The holiday season can be a difficult time to continue healthy eating, especially as the weather turns colder. Thoughts of “comfort food” usually include things like macaroni and cheese, pot roast, chili, etc. But eating healthy doesn’t have to only mean eating salads – there are other things you can do to keep your food choices healthy, boost your immune system, and not have to “undo” so much “damage” to your waistline with New Year’s resolutions.
For many people, the past year has been one filled with incredible stress. The loss of a family member, children who never seem to be well more than a few days at a time, little or no sleep either from the demands of daily life or the worries which surface in the night, the deaths of important figures in our US history, insecurity in the world, global politics, ongoing recovery from Hurricane Harvey – the list just goes on and on.
News about climate change is everywhere these days. But climate change isn’t just bad for our planet’s health – it affects the health of people as well. The impacts of climate change can potentially affect human health by affecting the food we eat, the water we drink, the air we breathe, and the weather we experience.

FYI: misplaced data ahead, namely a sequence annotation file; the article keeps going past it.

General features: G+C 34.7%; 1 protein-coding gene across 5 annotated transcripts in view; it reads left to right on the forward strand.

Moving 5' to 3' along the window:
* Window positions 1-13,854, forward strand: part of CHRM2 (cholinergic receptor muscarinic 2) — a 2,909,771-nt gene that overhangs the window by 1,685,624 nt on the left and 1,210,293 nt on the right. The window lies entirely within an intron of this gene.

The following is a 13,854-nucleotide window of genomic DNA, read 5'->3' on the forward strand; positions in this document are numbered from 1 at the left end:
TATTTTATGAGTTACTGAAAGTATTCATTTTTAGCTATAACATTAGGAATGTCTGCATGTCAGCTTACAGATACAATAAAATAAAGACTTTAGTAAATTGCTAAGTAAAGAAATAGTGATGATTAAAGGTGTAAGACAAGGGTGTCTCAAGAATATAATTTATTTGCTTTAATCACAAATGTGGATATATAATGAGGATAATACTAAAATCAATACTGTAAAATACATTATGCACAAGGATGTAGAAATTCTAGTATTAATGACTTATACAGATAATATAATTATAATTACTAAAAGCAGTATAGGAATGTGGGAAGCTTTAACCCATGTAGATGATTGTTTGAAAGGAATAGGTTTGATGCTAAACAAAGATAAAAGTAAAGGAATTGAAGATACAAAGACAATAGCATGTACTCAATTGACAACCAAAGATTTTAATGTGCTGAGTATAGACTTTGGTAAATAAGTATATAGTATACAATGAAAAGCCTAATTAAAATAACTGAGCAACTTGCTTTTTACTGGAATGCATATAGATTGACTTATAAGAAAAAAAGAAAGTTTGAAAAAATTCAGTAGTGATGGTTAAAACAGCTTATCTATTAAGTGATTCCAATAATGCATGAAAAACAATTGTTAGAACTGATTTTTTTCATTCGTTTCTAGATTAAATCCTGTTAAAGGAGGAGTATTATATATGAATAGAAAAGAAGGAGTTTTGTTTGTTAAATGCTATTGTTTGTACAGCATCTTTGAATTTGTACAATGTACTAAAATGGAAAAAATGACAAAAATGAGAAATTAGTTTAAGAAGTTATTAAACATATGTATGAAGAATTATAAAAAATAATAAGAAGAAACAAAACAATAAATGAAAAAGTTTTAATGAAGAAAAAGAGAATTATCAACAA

If the thought of Thanksgiving and the upcoming holidays causes feeling of anxiousness and dread rather than joy, you’re not alone. The holiday season can be the most stressful time of the year for many, especially busy families with all the extra activities. We’d like to offer you some basic tips for keeping your Thanksgiving healthy, safe, and FUN! Remember, while food is certainly a central part of our uniquely American holiday, it’s not the only part.
Every year, Texans brace themselves for hurricane season June 1 – November 30. Even if you don’t live in the Gulf Coast Region, the impact of hurricanes can be far-reaching. If it seems like many of the recent hurricanes (including Katrina, Rita, Ike, and Harvey) to impact the Gulf Coast Region and Texas have occurred in September, that’s because the climatological peak of activity occurs around September 10 each year.